Further Discussion of the 1984 Natl. Petroleum Council Studies on EOR
- R.C. Earlougher Sr. (Earlougher Engineering)
- Document ID
- Society of Petroleum Engineers
- Journal of Petroleum Technology
- Publication Date
- November 1989
- Document Type
- Journal Paper
- 1,222 - 1,222
- 1989. Society of Petroleum Engineers
- 5.7.2 Recovery Factors, 4.1.9 Tanks and storage systems, 5.5.2 Core Analysis, 5.4.7 Chemical Flooding Methods (e.g., Polymer, Solvent, Nitrogen, Immiscible CO2, Surfactant, Vapex), 1.6.9 Coring, Fishing, 5.6.2 Core Analysis, 2.4.3 Sand/Solids Control, 5.4.1 Waterflooding
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In "Reply to Discussion of the 1984 Natl. Petroleum Council Studies on EOR," Hirasaki et al. are convinced that the OOIP values used in the NPC study are correct. If they are not correct, however, the methodology used results in a misleading, large estimate of the quantity of oil in unswept areas of the reservoirs. Their estimates of oil recovery efficiencies and oil in unswept areas are directly dependent on original oil in place (OOIP) i.e., recovery efficiency equals estimated ultimate oil recovery by conventional methods divided by OOIP. If the OOIP is high by 15%, the calculated value of oil in the "unswept area" may be overstated by 90% and the total unrecoverable oil overstated by 29%. In turn, the ultimate recovery by conventional methods would be 39% of OOIP rather than 33%.
I agree with L.F. Elkins that the OOIP value used in the NPC study is overstated and that the 33% recovery factor that has been the "party -line" number for many years is low. Hirasaki et al.'s reply would be enhanced substantially if it included a summary comparison between the former API values of OOIP and the values provided by the questionnaire returned from 18 companies for 1,300 provided by the questionnaire returned from 18 companies for 1,300 reservoirs.
In several unconsolidated and semiconsolidated sand reservoirs at depths of 2,000 ft [610 m] and below, it has been determined that the former official values for OOIP were substantially overstated because initial estimates were based on conventional core analyses with porosity determined on samples under minimal confining pressure and water saturation determined from oil-based cores. Average porosity values ranged from 32 to 38%, with water saturation values of about 18 to 30%. Subsequently, by the mid-1970's, it was determined that the in situ porosity ranged from 24 to 28%. In turn, average initial water saturation ranged from 26 to 39 %. This results in a reduction of 25% in calculated OOIP.
A report on a Shell Oil Co./U.S. DOE cost-share project, the Coalinga Demonstration Project, presented at a 1976 ERDA meeting in Tulsa by G.E. Tinker, quoted a porosity of 26%, which is substantially less than the value of 32% established in the early 1950's. The demonstration project subsequently was discontinued after polymer injection failed to mobilize oil and the OOIP was determined to be much less than originally believed. In 1978 Weinbrand reported on another U.S. DOE cost-sharing project. The in-situ porosity determined for this project was 24%, project. The in-situ porosity determined for this project was 24%, compared with the formerly believed value of 32%. In turn, the estimated ultimate recovery after waterflooding was +40% OOIP rather than 30%.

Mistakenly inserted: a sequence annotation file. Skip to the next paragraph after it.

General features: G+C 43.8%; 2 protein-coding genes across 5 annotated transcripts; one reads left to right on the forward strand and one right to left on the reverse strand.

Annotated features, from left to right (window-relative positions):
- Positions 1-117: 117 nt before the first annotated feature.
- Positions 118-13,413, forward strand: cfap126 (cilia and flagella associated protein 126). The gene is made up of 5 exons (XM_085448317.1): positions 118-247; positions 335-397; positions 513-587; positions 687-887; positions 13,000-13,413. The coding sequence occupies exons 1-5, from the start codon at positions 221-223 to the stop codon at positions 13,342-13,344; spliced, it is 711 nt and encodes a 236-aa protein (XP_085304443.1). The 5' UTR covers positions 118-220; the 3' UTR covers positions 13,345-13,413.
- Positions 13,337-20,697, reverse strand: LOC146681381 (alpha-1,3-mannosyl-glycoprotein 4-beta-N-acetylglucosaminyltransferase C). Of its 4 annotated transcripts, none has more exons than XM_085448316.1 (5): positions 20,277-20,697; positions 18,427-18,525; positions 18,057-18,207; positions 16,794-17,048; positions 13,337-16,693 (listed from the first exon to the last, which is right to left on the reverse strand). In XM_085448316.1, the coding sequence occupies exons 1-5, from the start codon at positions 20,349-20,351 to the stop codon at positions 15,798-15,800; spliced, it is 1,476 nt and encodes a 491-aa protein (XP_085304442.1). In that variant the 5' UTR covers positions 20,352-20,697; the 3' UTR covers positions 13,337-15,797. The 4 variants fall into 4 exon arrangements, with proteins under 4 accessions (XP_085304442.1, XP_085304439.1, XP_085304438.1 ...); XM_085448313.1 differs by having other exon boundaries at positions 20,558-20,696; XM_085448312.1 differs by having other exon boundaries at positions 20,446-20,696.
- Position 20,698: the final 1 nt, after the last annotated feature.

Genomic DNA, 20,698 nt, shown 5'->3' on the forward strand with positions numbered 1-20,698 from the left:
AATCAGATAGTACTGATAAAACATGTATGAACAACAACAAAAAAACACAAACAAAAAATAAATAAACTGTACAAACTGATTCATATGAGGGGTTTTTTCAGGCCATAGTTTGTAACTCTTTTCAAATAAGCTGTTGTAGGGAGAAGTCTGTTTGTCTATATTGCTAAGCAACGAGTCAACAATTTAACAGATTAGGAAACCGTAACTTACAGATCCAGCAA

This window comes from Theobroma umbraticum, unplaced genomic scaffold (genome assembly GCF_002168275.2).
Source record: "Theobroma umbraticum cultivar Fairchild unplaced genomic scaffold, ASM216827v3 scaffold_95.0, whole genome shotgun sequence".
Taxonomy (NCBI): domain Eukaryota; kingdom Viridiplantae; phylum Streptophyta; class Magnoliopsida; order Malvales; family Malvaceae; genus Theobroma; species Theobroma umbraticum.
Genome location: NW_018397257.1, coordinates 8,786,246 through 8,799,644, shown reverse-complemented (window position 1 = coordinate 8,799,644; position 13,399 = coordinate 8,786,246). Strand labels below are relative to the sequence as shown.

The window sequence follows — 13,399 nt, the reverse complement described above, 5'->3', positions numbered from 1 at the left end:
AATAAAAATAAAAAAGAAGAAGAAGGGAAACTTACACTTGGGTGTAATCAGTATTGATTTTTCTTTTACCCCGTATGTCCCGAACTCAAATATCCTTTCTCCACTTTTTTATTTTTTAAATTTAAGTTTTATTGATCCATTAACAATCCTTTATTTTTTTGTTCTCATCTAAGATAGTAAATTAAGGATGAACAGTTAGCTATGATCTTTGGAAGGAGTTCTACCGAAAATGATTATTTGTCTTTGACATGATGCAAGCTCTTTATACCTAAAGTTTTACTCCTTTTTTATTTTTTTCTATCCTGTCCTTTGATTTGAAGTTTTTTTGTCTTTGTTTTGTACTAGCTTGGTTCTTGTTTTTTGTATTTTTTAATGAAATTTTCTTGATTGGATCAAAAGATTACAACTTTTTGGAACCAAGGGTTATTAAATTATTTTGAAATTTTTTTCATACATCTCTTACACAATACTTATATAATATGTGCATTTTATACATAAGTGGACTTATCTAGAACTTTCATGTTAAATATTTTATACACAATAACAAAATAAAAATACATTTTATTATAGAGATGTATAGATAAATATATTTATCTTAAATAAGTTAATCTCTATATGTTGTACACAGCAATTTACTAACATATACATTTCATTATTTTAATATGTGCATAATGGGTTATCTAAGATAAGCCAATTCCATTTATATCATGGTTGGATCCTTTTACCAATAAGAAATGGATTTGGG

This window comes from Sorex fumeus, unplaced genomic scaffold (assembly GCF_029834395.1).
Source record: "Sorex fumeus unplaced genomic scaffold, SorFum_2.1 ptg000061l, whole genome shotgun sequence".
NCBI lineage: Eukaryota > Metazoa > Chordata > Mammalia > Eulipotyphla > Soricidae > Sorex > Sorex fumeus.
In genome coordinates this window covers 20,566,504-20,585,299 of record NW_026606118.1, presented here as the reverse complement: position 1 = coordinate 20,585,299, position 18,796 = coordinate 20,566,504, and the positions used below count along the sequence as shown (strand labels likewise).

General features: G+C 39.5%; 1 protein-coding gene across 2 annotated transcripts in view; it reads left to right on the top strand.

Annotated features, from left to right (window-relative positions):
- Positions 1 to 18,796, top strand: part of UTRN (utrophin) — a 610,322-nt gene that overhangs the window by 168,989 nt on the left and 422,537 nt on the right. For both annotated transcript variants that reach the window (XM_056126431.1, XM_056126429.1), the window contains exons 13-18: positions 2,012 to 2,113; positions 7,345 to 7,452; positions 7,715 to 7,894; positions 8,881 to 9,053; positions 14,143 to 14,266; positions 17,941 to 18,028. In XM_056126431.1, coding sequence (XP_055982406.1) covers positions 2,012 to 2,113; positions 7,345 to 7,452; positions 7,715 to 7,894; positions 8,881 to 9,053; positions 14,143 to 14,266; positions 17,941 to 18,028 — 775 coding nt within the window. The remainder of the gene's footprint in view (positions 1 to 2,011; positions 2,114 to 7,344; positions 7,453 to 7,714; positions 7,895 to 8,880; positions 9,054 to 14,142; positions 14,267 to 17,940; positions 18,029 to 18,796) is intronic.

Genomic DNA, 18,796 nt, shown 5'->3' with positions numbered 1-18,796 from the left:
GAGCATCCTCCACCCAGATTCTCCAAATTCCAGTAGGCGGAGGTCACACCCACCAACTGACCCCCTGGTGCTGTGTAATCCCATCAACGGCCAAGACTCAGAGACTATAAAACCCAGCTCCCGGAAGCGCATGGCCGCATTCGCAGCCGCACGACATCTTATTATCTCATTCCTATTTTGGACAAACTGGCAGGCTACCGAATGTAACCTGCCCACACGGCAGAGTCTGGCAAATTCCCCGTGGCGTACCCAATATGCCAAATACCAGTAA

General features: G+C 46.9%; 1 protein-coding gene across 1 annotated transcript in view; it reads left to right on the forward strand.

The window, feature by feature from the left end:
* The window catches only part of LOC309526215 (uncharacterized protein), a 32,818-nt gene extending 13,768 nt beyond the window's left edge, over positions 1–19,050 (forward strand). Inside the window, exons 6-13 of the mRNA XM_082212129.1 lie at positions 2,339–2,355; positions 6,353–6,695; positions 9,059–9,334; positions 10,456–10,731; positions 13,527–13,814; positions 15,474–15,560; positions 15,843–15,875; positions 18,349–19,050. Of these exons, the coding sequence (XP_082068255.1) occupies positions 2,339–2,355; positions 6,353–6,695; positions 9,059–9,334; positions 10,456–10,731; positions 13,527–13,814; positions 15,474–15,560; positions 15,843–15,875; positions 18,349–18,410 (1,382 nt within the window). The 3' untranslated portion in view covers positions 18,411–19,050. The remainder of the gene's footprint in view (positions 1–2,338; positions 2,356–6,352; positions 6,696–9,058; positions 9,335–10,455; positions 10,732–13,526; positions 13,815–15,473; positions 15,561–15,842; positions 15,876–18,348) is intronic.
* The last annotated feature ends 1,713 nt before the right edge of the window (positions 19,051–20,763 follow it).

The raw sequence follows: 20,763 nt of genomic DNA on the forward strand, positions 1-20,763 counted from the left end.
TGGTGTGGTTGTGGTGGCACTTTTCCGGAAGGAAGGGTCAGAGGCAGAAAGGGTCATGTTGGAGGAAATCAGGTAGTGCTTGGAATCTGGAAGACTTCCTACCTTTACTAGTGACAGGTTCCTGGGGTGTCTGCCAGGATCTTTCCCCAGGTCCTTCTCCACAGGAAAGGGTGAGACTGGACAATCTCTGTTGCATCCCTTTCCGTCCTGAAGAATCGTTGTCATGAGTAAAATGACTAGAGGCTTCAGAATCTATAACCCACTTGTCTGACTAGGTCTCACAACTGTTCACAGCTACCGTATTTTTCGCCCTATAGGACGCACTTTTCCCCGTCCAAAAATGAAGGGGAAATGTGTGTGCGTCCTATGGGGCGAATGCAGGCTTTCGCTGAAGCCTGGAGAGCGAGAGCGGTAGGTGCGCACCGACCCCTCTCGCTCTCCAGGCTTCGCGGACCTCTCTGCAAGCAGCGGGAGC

The July 31, 1989, Enhanced Recovery Week reports that Arco Oil and Gas Co. dropped a proposed pilot EOR project in South Cuyama field in California because new porosity and net pay data from a detailed study of the field indicate that the OOIP is 13 to 24% less than originally believed.
In a City of Long Beach/U.S. DOE cost-share project, the resulting porosity value was 28%. This is in close agreement with the 27% porosity value was 28%. This is in close agreement with the 27% porosity value used in the initial proposal for the porosity value used in the initial proposal for the micellar/polymer project. The long-accepted average value of porosity before 1971-72, based on conventional core analysis, was porosity before 1971-72, based on conventional core analysis, was 35%. The calculated average oil-in-place estimate was reduced from 1,900 to 1,280 STB/acre-ft [0.24 to 0.17 stock-tank m3/m3] for the HX Sand reservoir. The calculated initial water saturation, which had been based on oil-based cores, increased from 800 to 890 bbl/acre-ft [0.1 to 0.15 m3/m3].
A reduction in the estimated OOIP is not going to make any difference in the amount of oil ultimately recovered by EOR. It could, however. save the expenditure of millions of dollars by discouraging the industry from going after uneconomical quantities of remaining oil in some fields. Arco's reported action in South Cuyama is a good example.
Related papers: SPE 13239, SPE 13240, SPE 13241
Related discussions and replies:SPE 18397, SPE 20007, SPE 20009
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